Recognized as both a gifted chef and a humanitarian, José Andrés has captured the hearts and minds—and palates—of people worldwide. Just try browsing his name on the internet: countless stories, videos, and reviews of Andrés’ restaurants, awards, books, and charitable ventures tell the story. Andrés is a man on a mission: to glorify food and to feed the hungry.
Raised in the town of Mieres, principality of Asturias, Spain, Andrés grew up in a Catholic household where his parents prepared meals daily. “My mother and father always cooked at home, so my passion started then,” he said. “It was fun, going food shopping for the day and going every morning for bread to the local bakery” His initial cooking task, he said, was to tend the family’s paella.
But as a teenager, Andrés studied cooking more formally, and after several apprenticeships, he worked with Master Chef Ferrán Adriá of the three-star Spanish restaurant El Bulli. By this time, Andrés realized that his love for cooking was embedded in his soul. He loved the entire process, from shopping for ingredients in local markets to cooking to washing up afterwards. “Cooking and food generate memories that never end,” he said.
In 1990, Andrés moved to the United States, working first in Manhattan before moving to Washington, DC. There he was hired to head his first tapas restaurant called Jaleo. ”It represented my food memories from childhood to the present,” he said. Later, he opened other Jaleo eateries plus other restaurants in the Washington, DC area. That helped Andrés launch his restaurant empire that includes more than 30 restaurants plus food trucks in the United States and elsewhere.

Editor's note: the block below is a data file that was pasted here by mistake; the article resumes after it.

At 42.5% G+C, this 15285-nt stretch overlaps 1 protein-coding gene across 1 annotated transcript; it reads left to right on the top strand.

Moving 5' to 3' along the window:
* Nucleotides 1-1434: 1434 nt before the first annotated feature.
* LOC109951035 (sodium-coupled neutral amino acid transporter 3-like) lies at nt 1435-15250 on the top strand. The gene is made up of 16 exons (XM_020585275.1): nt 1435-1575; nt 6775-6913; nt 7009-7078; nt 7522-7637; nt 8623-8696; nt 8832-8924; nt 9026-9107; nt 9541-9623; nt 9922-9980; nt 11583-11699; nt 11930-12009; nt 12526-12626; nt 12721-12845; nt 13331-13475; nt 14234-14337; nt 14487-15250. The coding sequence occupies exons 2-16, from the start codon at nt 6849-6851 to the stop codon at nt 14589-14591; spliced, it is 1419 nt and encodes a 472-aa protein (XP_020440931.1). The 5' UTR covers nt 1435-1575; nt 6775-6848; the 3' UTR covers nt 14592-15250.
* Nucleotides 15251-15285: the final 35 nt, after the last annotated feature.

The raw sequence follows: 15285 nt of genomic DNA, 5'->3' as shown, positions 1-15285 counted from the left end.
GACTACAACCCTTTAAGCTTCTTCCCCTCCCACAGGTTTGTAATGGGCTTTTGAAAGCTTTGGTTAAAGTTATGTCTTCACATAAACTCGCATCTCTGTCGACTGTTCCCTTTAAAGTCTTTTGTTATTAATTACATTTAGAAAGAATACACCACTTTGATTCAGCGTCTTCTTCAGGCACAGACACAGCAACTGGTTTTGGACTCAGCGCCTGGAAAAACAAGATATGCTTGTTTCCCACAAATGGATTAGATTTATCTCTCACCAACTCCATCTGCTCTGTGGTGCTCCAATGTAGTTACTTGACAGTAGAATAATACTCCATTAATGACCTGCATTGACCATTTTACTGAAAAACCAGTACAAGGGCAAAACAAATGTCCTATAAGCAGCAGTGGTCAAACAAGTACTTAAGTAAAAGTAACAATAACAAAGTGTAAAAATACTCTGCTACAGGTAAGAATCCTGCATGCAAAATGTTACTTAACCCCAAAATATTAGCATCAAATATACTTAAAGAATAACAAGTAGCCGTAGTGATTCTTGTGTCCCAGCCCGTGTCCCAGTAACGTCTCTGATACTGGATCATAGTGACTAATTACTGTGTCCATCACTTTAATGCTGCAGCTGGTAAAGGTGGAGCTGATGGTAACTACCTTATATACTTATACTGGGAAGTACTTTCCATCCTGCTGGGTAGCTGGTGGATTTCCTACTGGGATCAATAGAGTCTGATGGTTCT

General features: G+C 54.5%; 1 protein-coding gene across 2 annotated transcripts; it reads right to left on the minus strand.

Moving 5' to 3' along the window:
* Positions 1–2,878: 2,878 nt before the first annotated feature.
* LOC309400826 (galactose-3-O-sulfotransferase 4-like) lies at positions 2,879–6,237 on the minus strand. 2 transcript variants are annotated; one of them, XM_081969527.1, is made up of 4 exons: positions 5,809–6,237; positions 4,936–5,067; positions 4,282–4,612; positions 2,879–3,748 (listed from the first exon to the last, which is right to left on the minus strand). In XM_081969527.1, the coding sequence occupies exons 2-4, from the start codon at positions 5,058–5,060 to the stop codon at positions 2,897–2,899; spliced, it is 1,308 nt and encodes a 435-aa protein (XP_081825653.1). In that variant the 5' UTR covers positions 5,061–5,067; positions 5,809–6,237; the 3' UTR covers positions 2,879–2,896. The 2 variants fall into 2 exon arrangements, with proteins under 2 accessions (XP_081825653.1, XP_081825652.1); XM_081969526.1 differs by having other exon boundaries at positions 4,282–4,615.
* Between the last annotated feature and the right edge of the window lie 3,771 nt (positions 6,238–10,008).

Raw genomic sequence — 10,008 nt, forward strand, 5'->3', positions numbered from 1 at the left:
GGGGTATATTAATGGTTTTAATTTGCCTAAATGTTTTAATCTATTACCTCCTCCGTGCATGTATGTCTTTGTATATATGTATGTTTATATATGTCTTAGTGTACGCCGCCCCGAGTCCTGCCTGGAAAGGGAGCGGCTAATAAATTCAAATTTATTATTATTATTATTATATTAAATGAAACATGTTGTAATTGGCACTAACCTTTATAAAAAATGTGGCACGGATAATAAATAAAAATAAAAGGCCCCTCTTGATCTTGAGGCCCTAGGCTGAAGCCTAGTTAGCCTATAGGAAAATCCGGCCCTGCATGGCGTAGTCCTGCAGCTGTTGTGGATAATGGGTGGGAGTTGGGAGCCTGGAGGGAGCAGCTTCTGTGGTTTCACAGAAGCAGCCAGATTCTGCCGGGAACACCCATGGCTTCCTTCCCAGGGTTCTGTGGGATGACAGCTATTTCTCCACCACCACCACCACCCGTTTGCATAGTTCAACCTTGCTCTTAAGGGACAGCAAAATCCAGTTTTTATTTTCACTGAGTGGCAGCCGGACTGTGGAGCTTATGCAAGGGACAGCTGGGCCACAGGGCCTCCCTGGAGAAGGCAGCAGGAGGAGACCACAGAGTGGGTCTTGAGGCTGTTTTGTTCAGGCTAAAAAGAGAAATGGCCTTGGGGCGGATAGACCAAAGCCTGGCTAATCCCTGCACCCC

Despite his expanding culinary empires, Andrés may be best known for his outstanding humanitarian work that has fed millions of the hungry worldwide. In response to the 2010 earthquake crisis in Haiti, Andrés formed a group called the World Central Kitchen. Comprised of cooks and with the goal of providing food to people affected by disasters, the group has organized meals in Guatemala, Indonesia, Colombia/Venezuela, Mozambique, plus going to California fires and to Florida and North Carolina hurricanes. “We only go when we feel people are hungry. Twelve million people around the world are always in hard situations,” he said, adding these include fires, tornadoes, and earthquakes.
But, said Andrés, what drives his cooking passions and humanitarian efforts has always been his Catholic faith. “My faith has a lot to do with my life,” he said. “I was raised in a Catholic family that was always helping and feeding people. …As a little boy going to religious classes, I thought Jesus was so cool. He could do so much like make breakfast for fishermen. Jesus cooked it himself.”
Where he goes from now only God knows. But considering his past achievements, it is clear that Andrés has earned numerous awards, including a 2015 National Humanities Medal and the 2018 Humanitarian of the Year award by the James Beard Foundation. And, who knows, maybe the Nobel Peace Prize?